Join Jake Ströh for an in-depth discussion in this video Using the exercise files, part of Migrating from Flash to Edge Animate.
If you're a premium member of Lynda.com, you have access to the exercise files used throughout this title. Inside the Exercise Files folder, you'll see that we also have an assets folder, which contains the images needed to perform all of our lessons. Below that, you'll find the corresponding chapter folders. And inside of there are each of the chapter lesson's corresponding exercise files. In some instances, there will also be finished files of the exercises that we've performed. If you are a monthly member, or annual member, of Lynda.com, you don't have access to the exercise files, but you can follow along from scratch, with your own assets.
Let's get started.
Jake Ströh explains how the web has evolved away from Flash, while pointing out key similarities and differences in Edge Animate that make migrating at times both smooth and challenging. He shows how to re-create a simple Flash banner ad inside of Edge Animate, walking through tasks that should be familiar to Flash developers, like keyframing parameters and working with symbols and nested timelines. Text, audio, and video work differently in Edge Animate, so Jake also spends time on those techniques. Then he'll work through the process of developing an interactive mobile prototype that accepts input from touch screens. When you're done, you should have the tools you need to migrate to Edge Animate and start building web projects that live up to modern standards.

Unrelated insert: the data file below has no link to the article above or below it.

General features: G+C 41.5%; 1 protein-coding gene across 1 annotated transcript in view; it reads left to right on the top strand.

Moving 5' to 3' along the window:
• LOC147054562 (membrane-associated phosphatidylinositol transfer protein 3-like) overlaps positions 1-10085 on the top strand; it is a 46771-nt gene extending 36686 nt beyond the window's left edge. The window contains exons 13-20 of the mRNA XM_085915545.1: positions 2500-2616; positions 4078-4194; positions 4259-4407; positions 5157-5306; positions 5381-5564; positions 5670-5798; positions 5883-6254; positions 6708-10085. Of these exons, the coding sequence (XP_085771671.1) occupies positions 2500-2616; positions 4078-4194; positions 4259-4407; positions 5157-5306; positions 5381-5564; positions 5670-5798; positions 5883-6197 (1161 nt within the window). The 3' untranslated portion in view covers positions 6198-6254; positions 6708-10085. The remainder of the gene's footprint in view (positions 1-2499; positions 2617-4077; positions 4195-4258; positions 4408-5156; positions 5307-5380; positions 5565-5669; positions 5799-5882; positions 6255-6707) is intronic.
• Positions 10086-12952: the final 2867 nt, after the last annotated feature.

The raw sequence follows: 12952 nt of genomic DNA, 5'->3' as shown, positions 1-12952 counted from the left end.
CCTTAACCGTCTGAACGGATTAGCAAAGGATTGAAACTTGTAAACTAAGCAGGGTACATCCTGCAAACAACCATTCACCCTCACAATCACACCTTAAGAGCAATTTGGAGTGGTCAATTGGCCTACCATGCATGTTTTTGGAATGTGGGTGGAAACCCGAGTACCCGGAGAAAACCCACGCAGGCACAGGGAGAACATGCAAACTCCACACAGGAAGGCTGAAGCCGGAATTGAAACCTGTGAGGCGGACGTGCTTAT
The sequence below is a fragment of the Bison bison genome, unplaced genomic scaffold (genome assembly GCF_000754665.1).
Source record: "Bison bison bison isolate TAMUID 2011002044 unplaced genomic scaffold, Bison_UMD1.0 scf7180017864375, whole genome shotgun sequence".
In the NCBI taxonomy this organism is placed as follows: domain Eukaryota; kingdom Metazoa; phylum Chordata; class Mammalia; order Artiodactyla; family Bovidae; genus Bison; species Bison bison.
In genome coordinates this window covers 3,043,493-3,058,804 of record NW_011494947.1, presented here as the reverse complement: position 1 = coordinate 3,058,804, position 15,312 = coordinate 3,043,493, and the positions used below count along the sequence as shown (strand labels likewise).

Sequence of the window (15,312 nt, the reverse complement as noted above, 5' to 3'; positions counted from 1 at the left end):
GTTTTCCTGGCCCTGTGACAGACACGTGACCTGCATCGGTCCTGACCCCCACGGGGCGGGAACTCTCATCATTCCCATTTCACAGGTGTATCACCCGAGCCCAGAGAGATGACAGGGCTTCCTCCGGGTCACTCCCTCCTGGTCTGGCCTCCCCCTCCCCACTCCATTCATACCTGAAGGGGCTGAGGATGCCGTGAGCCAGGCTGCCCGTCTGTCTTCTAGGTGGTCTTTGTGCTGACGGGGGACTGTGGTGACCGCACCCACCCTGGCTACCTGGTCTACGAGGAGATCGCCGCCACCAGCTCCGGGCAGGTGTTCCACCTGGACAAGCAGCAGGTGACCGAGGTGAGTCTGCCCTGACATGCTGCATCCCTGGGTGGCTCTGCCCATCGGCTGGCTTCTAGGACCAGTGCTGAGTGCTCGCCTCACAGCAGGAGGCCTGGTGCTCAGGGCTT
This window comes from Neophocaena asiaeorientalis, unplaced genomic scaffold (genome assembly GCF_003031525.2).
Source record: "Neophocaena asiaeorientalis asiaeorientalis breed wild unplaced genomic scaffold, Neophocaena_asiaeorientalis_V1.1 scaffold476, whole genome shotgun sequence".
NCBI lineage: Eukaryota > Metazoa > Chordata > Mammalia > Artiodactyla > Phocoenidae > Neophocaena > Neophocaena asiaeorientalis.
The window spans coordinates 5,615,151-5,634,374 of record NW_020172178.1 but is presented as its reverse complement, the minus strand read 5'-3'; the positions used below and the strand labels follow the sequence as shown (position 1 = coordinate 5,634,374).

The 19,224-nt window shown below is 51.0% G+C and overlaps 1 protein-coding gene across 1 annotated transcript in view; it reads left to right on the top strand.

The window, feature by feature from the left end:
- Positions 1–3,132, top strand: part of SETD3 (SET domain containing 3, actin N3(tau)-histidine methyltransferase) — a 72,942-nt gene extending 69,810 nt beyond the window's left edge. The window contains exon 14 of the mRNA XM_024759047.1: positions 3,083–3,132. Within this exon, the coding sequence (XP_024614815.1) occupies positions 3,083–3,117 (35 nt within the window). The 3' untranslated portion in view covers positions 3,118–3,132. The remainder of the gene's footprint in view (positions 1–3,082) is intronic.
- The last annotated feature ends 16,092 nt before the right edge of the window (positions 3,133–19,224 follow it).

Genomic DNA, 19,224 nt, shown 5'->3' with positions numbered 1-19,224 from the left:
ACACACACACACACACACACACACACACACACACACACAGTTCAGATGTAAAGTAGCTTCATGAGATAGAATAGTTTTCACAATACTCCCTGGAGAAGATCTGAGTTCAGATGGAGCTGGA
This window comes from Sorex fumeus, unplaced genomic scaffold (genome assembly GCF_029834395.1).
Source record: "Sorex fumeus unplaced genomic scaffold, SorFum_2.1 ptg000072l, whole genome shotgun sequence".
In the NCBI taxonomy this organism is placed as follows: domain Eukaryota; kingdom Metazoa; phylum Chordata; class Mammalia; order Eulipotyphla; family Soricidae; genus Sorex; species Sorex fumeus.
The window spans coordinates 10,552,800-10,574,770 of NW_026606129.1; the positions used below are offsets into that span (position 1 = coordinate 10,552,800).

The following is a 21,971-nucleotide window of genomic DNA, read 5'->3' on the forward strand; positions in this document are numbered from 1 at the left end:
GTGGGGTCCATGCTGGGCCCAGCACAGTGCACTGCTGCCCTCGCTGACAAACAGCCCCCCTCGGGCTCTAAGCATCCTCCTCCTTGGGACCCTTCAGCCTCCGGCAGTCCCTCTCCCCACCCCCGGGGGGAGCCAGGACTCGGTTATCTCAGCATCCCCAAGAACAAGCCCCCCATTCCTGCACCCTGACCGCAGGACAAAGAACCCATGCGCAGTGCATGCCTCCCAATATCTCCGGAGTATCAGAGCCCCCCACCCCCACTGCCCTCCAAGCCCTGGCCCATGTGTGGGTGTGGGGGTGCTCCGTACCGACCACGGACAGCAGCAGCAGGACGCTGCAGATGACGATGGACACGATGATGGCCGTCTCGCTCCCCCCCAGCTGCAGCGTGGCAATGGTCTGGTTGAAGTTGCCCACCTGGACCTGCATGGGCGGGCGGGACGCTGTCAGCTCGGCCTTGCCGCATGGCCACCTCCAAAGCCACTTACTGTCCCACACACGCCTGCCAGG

- Understanding the history of Flash and the evolution toward HTML5
- Comparing the interface, keyframing, and asset management
- Re-creating a Flash project in Edge Animate
- Working with web fonts and CSS font styles in Edge Animate
- Working with HTML5 video
- Developing for touch screens
- Converting SWFs to HTML5 with third-party tools